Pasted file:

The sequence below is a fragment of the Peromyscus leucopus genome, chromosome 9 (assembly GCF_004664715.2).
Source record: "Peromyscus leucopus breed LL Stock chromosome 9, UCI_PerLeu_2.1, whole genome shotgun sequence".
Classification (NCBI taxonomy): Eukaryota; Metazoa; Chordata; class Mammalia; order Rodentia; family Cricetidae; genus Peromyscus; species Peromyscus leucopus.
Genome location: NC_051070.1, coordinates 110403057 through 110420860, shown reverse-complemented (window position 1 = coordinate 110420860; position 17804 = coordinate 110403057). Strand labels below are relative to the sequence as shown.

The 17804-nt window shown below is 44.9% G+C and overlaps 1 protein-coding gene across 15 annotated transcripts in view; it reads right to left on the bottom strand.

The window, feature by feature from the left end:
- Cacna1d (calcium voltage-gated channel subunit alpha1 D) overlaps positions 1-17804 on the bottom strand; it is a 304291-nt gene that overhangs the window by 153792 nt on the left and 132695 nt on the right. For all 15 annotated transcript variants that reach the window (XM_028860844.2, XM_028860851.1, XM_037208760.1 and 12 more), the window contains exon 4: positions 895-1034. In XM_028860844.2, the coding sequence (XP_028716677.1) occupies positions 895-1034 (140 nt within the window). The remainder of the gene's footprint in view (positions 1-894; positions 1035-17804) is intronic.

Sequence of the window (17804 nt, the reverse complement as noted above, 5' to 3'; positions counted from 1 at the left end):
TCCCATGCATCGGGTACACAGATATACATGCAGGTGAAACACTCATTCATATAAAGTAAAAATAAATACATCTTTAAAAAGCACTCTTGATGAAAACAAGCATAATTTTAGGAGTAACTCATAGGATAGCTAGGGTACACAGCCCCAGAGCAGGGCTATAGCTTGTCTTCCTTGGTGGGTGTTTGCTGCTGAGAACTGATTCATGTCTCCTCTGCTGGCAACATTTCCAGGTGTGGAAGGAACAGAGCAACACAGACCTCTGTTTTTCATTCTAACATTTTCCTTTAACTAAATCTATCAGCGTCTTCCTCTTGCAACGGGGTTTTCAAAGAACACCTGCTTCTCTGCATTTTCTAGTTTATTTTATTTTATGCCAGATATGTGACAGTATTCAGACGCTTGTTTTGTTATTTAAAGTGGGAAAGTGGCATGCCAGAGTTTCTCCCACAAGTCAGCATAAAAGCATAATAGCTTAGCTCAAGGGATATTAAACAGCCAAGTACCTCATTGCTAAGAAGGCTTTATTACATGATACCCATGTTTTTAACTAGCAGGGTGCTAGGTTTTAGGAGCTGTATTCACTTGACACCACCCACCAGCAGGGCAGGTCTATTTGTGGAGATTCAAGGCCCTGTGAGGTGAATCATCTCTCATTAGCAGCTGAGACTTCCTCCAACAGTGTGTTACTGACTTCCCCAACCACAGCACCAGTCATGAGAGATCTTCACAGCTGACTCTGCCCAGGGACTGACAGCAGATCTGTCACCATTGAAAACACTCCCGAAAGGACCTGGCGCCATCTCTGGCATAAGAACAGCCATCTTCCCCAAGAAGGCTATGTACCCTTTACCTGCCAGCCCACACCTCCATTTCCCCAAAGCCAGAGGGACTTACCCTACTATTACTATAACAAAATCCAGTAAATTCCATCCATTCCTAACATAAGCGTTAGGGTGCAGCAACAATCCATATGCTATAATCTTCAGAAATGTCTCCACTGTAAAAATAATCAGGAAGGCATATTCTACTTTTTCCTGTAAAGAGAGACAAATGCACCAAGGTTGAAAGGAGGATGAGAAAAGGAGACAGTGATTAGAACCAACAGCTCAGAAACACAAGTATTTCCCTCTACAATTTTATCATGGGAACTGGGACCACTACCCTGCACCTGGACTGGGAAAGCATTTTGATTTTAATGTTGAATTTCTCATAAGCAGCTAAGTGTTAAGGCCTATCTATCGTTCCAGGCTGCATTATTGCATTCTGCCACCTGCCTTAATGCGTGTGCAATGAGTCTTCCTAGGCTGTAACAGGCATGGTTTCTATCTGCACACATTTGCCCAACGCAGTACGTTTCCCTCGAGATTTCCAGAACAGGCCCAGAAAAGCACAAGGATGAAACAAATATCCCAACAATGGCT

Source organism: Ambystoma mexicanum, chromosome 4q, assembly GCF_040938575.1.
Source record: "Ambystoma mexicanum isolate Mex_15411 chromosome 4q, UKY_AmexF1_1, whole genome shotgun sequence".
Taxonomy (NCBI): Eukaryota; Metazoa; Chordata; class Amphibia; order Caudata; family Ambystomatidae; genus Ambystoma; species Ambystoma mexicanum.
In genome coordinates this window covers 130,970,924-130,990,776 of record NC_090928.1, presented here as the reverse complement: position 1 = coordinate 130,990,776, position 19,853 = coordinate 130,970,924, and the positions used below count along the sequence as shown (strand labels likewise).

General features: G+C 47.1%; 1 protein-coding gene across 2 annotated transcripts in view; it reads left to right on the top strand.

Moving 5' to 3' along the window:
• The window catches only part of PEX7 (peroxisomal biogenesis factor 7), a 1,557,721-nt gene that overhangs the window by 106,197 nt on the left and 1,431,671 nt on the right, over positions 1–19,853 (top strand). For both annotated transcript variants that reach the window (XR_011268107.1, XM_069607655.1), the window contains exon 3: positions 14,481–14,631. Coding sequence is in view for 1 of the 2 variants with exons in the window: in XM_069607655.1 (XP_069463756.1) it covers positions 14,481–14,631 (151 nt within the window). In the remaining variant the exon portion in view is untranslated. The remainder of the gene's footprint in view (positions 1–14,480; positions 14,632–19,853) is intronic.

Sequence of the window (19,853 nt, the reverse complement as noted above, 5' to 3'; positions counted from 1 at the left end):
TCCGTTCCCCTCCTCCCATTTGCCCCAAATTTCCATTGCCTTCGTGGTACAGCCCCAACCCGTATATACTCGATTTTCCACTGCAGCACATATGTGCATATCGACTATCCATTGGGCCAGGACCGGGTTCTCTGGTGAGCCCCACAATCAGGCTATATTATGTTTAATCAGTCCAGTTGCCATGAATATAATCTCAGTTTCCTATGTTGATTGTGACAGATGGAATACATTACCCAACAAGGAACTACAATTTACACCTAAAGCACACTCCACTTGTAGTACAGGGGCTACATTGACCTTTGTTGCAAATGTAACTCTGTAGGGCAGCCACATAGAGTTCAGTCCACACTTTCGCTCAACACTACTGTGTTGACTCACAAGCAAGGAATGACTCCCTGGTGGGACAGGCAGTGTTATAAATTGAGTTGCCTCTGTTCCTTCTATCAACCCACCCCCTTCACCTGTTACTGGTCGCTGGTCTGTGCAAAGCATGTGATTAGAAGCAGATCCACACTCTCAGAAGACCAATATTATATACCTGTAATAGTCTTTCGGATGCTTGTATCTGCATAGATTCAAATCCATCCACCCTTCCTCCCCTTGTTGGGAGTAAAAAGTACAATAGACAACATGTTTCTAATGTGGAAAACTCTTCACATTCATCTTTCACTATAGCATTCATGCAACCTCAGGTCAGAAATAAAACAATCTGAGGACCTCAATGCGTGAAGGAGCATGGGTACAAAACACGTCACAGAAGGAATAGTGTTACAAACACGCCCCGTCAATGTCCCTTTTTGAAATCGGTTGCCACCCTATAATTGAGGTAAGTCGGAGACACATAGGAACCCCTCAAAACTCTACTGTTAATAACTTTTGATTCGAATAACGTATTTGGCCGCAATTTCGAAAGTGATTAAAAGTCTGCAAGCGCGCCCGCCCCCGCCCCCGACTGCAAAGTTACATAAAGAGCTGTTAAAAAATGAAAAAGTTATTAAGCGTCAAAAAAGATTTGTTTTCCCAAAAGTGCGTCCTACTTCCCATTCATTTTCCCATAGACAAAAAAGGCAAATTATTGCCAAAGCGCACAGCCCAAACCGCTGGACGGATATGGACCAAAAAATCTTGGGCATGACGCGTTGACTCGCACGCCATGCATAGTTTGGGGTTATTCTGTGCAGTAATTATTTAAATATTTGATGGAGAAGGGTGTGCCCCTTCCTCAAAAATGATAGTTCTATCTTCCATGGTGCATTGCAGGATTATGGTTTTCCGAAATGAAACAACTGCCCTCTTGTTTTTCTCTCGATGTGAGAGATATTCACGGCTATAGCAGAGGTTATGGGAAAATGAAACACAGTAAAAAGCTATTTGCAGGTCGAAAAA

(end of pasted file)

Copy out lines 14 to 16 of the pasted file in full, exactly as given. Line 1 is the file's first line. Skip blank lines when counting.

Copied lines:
General features: G+C 47.1%; 1 protein-coding gene across 2 annotated transcripts in view; it reads left to right on the top strand.

Moving 5' to 3' along the window:
• The window catches only part of PEX7 (peroxisomal biogenesis factor 7), a 1,557,721-nt gene that overhangs the window by 106,197 nt on the left and 1,431,671 nt on the right, over positions 1–19,853 (top strand). For both annotated transcript variants that reach the window (XR_011268107.1, XM_069607655.1), the window contains exon 3: positions 14,481–14,631. Coding sequence is in view for 1 of the 2 variants with exons in the window: in XM_069607655.1 (XP_069463756.1) it covers positions 14,481–14,631 (151 nt within the window). In the remaining variant the exon portion in view is untranslated. The remainder of the gene's footprint in view (positions 1–14,480; positions 14,632–19,853) is intronic.